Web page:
“Illumina has filed a lawsuit against Ariosa Diagnostics and its parent firm, Roche Molecular Systems, for allegedly infringing one of its patents.
Illumina filed its suit Monday in the US District Court for the Northern District of California alleging that Ariosa is infringing its US Patent No. 7,955,794, entitled “Multiplex Nucleic Acid Reactions.” Specifically, Illumina believes that Ariosa’s microarray-based version of its Harmony Prenatal Test is infringing that patent.” Read more.
It’s not clear that this will make much of a difference. The existing patent litigations have been going on for years and everyone seems to be making plenty of money. But now that Ariosa and Natera are owned by deeper pockets, it will be interesting to see how far they are willing to go.
I don’t know, from a technical standpoint, how much more traction they’re going to get on the array based technologies? Does anyone?
For the first time women are to get an advanced blood test to detect Down’s syndrome and other abnormalities in unborn babies on the NHS.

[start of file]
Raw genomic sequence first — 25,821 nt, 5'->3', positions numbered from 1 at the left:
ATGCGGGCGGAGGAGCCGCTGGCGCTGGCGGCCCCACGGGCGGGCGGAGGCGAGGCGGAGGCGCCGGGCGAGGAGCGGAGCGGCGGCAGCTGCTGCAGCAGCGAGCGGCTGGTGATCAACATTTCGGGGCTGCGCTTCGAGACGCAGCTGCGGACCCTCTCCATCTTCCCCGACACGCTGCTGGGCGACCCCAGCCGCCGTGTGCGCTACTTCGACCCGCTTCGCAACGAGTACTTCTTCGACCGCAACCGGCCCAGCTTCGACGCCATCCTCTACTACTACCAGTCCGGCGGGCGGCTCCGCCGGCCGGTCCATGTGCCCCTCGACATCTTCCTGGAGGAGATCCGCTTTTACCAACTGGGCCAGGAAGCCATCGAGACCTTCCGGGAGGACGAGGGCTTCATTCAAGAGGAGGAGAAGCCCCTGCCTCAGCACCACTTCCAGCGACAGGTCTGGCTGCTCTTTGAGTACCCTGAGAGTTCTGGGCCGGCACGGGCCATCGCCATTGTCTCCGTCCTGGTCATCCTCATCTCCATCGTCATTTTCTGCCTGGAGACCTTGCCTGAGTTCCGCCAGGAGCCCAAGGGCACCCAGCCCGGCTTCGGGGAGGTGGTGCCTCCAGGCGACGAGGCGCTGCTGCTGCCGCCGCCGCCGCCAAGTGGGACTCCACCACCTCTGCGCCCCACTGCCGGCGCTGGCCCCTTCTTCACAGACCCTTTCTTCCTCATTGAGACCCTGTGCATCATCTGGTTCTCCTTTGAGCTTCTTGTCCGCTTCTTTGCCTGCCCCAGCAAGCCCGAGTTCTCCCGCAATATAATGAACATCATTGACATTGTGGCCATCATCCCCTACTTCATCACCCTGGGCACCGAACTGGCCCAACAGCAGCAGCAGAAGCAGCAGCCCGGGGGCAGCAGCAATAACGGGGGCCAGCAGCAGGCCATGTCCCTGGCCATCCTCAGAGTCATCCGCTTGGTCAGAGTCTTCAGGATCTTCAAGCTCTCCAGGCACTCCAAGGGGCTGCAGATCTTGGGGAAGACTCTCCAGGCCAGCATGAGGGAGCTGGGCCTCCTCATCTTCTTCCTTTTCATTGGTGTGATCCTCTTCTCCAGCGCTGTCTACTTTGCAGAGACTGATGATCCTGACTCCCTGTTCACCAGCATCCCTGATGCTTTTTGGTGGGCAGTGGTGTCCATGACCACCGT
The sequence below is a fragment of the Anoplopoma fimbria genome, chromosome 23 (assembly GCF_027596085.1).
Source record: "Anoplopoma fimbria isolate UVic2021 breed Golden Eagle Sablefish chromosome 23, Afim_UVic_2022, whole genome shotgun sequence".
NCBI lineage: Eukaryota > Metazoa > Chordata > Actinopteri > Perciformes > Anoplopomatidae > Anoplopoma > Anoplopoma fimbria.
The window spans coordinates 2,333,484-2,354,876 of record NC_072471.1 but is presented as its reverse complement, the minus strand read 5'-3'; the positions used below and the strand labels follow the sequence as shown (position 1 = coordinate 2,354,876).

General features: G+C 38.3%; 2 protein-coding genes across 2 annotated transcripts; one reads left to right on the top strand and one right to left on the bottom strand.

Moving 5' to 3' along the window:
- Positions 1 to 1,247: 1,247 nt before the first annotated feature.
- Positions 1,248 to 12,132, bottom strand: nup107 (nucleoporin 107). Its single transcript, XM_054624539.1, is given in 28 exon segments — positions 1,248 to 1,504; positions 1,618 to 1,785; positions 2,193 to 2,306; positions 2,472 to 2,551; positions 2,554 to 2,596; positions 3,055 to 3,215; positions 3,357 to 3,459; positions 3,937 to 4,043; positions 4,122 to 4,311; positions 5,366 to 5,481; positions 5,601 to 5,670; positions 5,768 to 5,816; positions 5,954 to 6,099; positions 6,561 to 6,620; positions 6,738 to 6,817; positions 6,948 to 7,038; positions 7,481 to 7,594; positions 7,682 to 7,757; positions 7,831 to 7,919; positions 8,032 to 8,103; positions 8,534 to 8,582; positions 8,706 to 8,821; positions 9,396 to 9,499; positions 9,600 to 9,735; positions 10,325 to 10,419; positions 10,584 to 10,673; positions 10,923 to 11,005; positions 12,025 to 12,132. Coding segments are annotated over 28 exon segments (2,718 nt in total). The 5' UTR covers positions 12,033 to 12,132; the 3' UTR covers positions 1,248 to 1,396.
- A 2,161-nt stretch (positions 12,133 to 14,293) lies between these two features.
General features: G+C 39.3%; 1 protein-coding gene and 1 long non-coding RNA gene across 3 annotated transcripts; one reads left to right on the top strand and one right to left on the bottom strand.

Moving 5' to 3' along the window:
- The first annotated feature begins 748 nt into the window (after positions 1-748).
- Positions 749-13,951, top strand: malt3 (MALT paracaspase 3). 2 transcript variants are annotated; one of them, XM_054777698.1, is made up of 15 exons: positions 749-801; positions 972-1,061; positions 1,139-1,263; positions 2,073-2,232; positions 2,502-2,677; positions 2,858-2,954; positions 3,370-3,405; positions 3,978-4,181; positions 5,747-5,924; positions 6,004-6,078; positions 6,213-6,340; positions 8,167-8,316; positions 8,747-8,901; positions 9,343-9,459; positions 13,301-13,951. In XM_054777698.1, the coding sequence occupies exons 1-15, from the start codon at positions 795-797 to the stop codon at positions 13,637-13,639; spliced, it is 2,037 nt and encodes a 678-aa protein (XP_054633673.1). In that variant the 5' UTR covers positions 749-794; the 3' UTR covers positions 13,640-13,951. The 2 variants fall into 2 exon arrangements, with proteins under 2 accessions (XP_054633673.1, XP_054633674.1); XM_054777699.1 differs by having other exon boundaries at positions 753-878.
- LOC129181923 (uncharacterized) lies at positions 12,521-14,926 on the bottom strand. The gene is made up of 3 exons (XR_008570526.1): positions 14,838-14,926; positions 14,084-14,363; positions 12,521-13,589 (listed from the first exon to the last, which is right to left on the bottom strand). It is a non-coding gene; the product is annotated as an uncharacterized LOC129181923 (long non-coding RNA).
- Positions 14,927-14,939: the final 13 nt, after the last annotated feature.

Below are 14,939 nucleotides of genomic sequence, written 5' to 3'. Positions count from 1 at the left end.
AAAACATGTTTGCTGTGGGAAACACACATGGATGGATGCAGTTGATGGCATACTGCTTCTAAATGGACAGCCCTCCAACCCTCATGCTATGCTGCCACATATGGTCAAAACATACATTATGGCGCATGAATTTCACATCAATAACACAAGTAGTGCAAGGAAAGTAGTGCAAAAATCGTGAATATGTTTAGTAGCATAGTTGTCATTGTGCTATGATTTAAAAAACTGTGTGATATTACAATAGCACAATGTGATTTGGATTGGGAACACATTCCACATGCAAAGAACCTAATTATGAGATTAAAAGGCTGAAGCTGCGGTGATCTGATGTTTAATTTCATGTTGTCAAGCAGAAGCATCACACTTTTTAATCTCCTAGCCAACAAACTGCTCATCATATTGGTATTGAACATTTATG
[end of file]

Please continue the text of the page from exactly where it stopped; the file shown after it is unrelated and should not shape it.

The non-invasive IONA test examines DNA in cells from the foetus found floating in the mother’s blood and looks for evidence of chromosomal abnormalities that cause genetic disorders.
It will be offered at in London through the NHS and privately.
Illumina and its wholly-owned subsidiary Verinata Health have filed a patent infringement suit against Premaitha Health over IP relating to non-invasive prenatal testing, the companies said today.
The suit, filed in the High Court of Justice, Chancery Division, Patents Court in the UK, asserts European Patent (UK) 0 994 963 B2 and European Patent (UK) 1 981 995 B1, both relating to the use of cell-free fetal DNA for NIPT.
Illumina licenses the patents exclusively from Sequenom and Stanford University. Stanford joined the suit because it is the registered owner of the ‘995 B1 patent. Read more.